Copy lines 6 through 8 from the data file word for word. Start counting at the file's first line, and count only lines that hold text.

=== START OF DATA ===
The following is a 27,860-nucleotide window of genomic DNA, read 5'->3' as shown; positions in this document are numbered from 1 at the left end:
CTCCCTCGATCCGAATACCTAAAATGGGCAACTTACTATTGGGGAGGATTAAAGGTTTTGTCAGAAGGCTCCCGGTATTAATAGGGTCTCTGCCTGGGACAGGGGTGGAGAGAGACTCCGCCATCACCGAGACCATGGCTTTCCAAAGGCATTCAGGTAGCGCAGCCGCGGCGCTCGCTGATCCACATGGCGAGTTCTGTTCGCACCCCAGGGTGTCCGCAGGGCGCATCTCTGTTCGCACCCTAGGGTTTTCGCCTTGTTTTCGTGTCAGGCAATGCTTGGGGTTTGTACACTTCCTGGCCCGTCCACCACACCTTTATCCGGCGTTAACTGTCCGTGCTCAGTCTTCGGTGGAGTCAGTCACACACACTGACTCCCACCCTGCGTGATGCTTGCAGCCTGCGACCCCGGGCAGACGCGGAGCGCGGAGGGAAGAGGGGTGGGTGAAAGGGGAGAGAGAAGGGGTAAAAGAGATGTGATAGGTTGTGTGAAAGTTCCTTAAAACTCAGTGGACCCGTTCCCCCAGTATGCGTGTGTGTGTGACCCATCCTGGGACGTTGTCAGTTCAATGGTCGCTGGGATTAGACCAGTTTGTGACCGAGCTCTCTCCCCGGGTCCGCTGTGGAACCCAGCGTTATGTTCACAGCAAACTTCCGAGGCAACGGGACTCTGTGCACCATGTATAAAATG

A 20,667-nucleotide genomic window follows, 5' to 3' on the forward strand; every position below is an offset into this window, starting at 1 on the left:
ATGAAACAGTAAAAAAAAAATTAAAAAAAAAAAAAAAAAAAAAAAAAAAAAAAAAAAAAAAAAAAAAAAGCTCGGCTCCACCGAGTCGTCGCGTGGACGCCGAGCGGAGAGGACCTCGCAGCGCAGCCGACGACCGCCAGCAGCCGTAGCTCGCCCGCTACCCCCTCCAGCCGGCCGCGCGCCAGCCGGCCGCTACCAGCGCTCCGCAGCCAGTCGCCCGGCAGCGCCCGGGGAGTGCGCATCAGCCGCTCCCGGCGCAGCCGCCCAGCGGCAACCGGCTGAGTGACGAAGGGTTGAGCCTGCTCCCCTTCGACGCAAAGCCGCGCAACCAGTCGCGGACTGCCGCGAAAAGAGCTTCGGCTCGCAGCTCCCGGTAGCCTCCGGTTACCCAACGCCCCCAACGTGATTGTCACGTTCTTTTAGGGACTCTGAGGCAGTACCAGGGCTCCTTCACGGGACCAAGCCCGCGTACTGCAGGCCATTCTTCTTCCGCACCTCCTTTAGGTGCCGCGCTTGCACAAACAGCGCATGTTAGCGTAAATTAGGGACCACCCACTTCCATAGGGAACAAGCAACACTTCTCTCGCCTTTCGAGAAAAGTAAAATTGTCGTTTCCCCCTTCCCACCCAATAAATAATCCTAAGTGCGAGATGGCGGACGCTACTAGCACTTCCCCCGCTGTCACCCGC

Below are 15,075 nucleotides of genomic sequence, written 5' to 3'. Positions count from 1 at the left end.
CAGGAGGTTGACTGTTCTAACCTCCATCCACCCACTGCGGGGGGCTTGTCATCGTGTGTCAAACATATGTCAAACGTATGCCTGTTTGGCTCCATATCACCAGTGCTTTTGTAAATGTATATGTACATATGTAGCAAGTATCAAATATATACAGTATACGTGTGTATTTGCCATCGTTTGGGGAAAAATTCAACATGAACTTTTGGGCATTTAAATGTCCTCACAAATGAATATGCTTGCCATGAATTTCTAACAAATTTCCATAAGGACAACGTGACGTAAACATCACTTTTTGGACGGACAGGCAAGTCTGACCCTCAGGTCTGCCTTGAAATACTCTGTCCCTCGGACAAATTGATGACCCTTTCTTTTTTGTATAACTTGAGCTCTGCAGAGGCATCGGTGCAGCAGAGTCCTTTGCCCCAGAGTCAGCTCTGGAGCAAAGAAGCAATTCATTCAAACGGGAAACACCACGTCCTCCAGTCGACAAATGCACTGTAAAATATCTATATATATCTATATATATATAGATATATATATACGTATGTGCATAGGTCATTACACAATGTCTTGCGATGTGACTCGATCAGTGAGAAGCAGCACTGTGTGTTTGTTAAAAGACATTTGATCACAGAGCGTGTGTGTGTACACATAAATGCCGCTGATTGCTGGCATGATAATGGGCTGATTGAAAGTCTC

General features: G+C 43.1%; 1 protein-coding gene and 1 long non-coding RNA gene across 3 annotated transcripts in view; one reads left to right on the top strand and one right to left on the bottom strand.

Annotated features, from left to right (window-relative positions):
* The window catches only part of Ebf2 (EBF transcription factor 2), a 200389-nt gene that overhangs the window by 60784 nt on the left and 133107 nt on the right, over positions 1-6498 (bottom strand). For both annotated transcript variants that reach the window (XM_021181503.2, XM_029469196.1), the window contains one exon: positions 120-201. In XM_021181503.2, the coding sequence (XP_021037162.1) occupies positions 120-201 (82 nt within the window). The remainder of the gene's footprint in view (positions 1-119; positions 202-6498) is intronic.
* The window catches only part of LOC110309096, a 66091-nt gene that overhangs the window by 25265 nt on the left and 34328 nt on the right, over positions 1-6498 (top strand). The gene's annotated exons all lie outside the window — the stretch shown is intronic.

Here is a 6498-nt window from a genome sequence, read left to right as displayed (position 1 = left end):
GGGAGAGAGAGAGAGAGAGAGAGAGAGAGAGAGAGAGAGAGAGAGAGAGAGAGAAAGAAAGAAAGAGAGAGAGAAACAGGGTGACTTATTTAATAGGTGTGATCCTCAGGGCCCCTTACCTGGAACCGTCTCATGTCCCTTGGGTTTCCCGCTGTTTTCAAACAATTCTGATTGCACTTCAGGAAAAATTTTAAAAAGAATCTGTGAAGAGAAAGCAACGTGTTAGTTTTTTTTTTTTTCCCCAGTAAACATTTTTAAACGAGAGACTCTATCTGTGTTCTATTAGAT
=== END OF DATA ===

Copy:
CAGGAGGTTGACTGTTCTAACCTCCATCCACCCACTGCGGGGGGCTTGTCATCGTGTGTCAAACATATGTCAAACGTATGCCTGTTTGGCTCCATATCACCAGTGCTTTTGTAAATGTATATGTACATATGTAGCAAGTATCAAATATATACAGTATACGTGTGTATTTGCCATCGTTTGGGGAAAAATTCAACATGAACTTTTGGGCATTTAAATGTCCTCACAAATGAATATGCTTGCCATGAATTTCTAACAAATTTCCATAAGGACAACGTGACGTAAACATCACTTTTTGGACGGACAGGCAAGTCTGACCCTCAGGTCTGCCTTGAAATACTCTGTCCCTCGGACAAATTGATGACCCTTTCTTTTTTGTATAACTTGAGCTCTGCAGAGGCATCGGTGCAGCAGAGTCCTTTGCCCCAGAGTCAGCTCTGGAGCAAAGAAGCAATTCATTCAAACGGGAAACACCACGTCCTCCAGTCGACAAATGCACTGTAAAATATCTATATATATCTATATATATATAGATATATATATACGTATGTGCATAGGTCATTACACAATGTCTTGCGATGTGACTCGATCAGTGAGAAGCAGCACTGTGTGTTTGTTAAAAGACATTTGATCACAGAGCGTGTGTGTGTACACATAAATGCCGCTGATTGCTGGCATGATAATGGGCTGATTGAAAGTCTC

General features: G+C 43.1%; 1 protein-coding gene and 1 long non-coding RNA gene across 3 annotated transcripts in view; one reads left to right on the top strand and one right to left on the bottom strand.

Annotated features, from left to right (window-relative positions):